In the late 1990s, Gomez at first angrily opposed the Mexican government’s announced plan to make a sanctuary for the Monarchs from part of this forest. He had become a natural leader of the area, and demanded with popular backing that the people be compensated for each tree preserved. But as true leaders are prone to do, he began first to reflect, then to change his mind. He saw the harm of the widespread over-cutting, and before long became the champion of the preserve, even of its extension. His reverence for the Monarchs grew to be his life’s purpose.

He became the manager of the El Rosario Butterfly Sanctuary. He planted new trees far and wide, even on maize plots, and grew more trees in nurseries. At first his people thought him insane, but he skillfully persuaded them to join him, and they came to do so lovingly. Incredibly, the butterflies loved him as well, often alighting on his head, his chest, even his nose, right above his trademark, huge mustache. They were his “darlings” and his “angels.“

Gomez turned this Monarch preserve into Mexico’s (and thus the world’s) largest. He tweeted and posted videos with calls of “Gran espectaculo” that drew crowds over the four months of the Monarchs’ stay each year. Here is one of his promotional videos: though in Spanish, his spirited message is clear:

Up to 140,000 visitors responded with delight in the good years, paying 100 pesos for a guided tour on horseback, or 50 pesos by foot. They bought butterfly wings in the sanctuary shop, or had their wedding photos taken beneath the trees, with Monarchs joining in the pose. From every January till March, the villagers made good money.

Just as incredibly, the volunteers he recruited planted over 1 million trees. Politicians came around now and then to pose for pictures, doing little else, though the Monarchs didn’t seem to mind. Then the WWF began to give money and support, even colorful jackets for the tour guides. Gomez and his team continued in their humble lifestyle, but for the Monarchs, this was the good life.

Then the evil “narcotrafficantes” took notice. Like poison gas, armed bands of them began to seep into the preserve at night for illegal logging, also to make way for their brazen planting of profitable avocados. Gomez bravely swore to beat to a pulp any intruders he caught, and organized night patrols, undaunted by repeated death threats.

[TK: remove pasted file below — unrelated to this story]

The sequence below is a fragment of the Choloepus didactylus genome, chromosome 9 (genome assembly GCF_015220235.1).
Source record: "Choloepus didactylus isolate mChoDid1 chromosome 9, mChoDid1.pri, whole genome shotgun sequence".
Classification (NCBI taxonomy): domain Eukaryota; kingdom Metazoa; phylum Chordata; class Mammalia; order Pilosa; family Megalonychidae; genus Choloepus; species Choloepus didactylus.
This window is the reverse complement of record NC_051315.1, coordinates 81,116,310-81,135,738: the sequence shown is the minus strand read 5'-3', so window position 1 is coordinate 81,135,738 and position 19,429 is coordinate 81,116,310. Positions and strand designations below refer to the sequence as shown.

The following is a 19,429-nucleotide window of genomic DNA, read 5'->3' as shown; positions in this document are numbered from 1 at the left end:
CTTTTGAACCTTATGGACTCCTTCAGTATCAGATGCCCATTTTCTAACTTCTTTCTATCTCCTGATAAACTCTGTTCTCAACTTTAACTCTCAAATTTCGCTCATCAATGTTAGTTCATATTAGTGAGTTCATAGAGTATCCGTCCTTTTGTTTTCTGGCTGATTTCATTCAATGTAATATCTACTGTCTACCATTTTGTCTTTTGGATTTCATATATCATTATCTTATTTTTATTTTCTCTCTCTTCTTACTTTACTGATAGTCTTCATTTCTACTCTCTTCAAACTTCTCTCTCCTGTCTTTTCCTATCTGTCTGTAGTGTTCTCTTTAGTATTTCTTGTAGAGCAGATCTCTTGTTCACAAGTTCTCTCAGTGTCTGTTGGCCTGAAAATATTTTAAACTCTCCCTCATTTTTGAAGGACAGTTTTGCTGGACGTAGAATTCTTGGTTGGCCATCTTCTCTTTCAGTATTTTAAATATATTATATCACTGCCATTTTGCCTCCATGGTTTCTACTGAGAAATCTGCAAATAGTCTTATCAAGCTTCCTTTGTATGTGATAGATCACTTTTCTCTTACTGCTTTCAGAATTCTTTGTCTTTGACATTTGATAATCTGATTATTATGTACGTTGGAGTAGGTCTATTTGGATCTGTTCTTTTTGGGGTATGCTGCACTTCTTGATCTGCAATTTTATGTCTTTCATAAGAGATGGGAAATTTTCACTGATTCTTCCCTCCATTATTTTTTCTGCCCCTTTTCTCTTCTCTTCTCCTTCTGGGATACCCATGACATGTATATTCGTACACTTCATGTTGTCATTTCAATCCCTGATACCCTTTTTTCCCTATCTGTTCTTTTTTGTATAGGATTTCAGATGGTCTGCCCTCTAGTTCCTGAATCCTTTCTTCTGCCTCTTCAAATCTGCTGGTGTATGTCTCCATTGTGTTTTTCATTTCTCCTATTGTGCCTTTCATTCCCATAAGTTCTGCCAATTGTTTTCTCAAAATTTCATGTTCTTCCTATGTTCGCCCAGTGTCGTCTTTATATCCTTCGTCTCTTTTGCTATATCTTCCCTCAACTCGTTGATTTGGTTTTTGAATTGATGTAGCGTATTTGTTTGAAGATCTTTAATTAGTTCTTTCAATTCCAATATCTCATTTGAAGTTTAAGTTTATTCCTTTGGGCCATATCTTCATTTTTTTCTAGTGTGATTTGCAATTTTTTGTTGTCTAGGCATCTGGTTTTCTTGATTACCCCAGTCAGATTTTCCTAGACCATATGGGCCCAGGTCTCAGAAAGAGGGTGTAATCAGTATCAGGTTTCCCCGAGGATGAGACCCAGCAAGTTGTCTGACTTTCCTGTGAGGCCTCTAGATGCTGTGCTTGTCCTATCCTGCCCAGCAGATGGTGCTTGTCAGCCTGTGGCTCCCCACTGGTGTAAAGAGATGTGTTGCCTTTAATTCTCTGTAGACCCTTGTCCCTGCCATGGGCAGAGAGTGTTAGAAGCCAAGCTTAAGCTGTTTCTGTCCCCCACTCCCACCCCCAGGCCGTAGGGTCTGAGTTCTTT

But then, as reported in the Washington Post on Jan. 29, he went missing on Jan. 13, as tens of thousands of environmental activists, journalists and uncooperative officials had before him. Two weeks later, his body, having suffered a blow to the head, was found floating in a well at the preserve. One of his trusted guides met the same fate a few days later. In a year’s time up till then, 1,600 murders had occurred in Michoacán, of 35,000 in all of horror-stricken Mexico, where thousands more remain missing.

Through all this, the brilliantly hued Monarch butterflies are beating the odds. Now we are told that they head in great, unexpected (“Gran espetaculo”) numbers to New York — more than we’ve seen in over 12 years — where a sign, any sign, of hope and renewal will raise our battered spirits. So let’s welcome the Monarchs, and celebrate in grateful memory their hero, Homer Gomez.

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Greg Blass
Greg has spent his life in public service since he enlisted in the U.S. Navy as a teenager. He is a former Suffolk County Family Court judge, six-term Suffolk County legislator and commissioner of Social Services. Now retired, Greg is active in volunteer work and is a board member of several charities. He lives in Jamesport. Email Greg